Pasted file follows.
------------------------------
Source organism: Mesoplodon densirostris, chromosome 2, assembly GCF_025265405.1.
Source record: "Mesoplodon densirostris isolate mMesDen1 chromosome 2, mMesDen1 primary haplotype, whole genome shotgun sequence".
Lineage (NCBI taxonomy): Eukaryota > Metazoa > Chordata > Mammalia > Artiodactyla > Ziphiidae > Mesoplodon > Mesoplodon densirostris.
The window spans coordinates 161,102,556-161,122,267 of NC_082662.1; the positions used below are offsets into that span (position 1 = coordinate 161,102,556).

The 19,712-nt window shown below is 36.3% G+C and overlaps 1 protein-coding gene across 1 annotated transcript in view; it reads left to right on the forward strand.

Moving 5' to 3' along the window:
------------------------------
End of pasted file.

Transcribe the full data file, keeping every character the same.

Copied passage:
Source organism: Mesoplodon densirostris, chromosome 2, assembly GCF_025265405.1.
Source record: "Mesoplodon densirostris isolate mMesDen1 chromosome 2, mMesDen1 primary haplotype, whole genome shotgun sequence".
Lineage (NCBI taxonomy): Eukaryota > Metazoa > Chordata > Mammalia > Artiodactyla > Ziphiidae > Mesoplodon > Mesoplodon densirostris.
The window spans coordinates 161,102,556-161,122,267 of NC_082662.1; the positions used below are offsets into that span (position 1 = coordinate 161,102,556).

The 19,712-nt window shown below is 36.3% G+C and overlaps 1 protein-coding gene across 1 annotated transcript in view; it reads left to right on the forward strand.

Moving 5' to 3' along the window: